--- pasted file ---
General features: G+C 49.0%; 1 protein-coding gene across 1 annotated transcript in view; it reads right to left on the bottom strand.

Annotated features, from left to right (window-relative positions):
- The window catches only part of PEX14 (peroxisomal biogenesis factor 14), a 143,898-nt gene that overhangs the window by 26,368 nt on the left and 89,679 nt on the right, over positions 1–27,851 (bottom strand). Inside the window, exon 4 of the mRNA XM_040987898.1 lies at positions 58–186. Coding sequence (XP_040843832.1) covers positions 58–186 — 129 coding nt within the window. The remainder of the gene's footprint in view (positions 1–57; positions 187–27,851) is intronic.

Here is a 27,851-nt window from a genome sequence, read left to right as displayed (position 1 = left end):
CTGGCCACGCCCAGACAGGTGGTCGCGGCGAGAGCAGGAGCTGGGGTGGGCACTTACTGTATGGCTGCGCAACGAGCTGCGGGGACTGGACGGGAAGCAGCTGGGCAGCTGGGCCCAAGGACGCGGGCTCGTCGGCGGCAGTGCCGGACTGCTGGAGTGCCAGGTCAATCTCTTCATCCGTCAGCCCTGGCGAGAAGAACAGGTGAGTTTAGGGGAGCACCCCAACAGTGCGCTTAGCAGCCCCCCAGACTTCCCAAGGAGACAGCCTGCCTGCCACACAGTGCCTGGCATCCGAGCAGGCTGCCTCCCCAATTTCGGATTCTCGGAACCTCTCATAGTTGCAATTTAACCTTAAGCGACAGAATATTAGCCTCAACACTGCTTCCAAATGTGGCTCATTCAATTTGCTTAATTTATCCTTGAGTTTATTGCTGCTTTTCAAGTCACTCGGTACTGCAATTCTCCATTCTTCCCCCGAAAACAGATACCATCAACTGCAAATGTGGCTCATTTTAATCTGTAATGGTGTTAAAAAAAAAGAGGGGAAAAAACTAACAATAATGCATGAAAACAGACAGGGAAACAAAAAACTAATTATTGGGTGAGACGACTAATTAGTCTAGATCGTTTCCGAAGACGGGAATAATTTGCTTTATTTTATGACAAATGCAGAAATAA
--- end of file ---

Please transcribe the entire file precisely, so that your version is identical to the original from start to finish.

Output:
General features: G+C 49.0%; 1 protein-coding gene across 1 annotated transcript in view; it reads right to left on the bottom strand.

Annotated features, from left to right (window-relative positions):
- The window catches only part of PEX14 (peroxisomal biogenesis factor 14), a 143,898-nt gene that overhangs the window by 26,368 nt on the left and 89,679 nt on the right, over positions 1–27,851 (bottom strand). Inside the window, exon 4 of the mRNA XM_040987898.1 lies at positions 58–186. Coding sequence (XP_040843832.1) covers positions 58–186 — 129 coding nt within the window. The remainder of the gene's footprint in view (positions 1–57; positions 187–27,851) is intronic.

Here is a 27,851-nt window from a genome sequence, read left to right as displayed (position 1 = left end):
CTGGCCACGCCCAGACAGGTGGTCGCGGCGAGAGCAGGAGCTGGGGTGGGCACTTACTGTATGGCTGCGCAACGAGCTGCGGGGACTGGACGGGAAGCAGCTGGGCAGCTGGGCCCAAGGACGCGGGCTCGTCGGCGGCAGTGCCGGACTGCTGGAGTGCCAGGTCAATCTCTTCATCCGTCAGCCCTGGCGAGAAGAACAGGTGAGTTTAGGGGAGCACCCCAACAGTGCGCTTAGCAGCCCCCCAGACTTCCCAAGGAGACAGCCTGCCTGCCACACAGTGCCTGGCATCCGAGCAGGCTGCCTCCCCAATTTCGGATTCTCGGAACCTCTCATAGTTGCAATTTAACCTTAAGCGACAGAATATTAGCCTCAACACTGCTTCCAAATGTGGCTCATTCAATTTGCTTAATTTATCCTTGAGTTTATTGCTGCTTTTCAAGTCACTCGGTACTGCAATTCTCCATTCTTCCCCCGAAAACAGATACCATCAACTGCAAATGTGGCTCATTTTAATCTGTAATGGTGTTAAAAAAAAAGAGGGGAAAAAACTAACAATAATGCATGAAAACAGACAGGGAAACAAAAAACTAATTATTGGGTGAGACGACTAATTAGTCTAGATCGTTTCCGAAGACGGGAATAATTTGCTTTATTTTATGACAAATGCAGAAATAA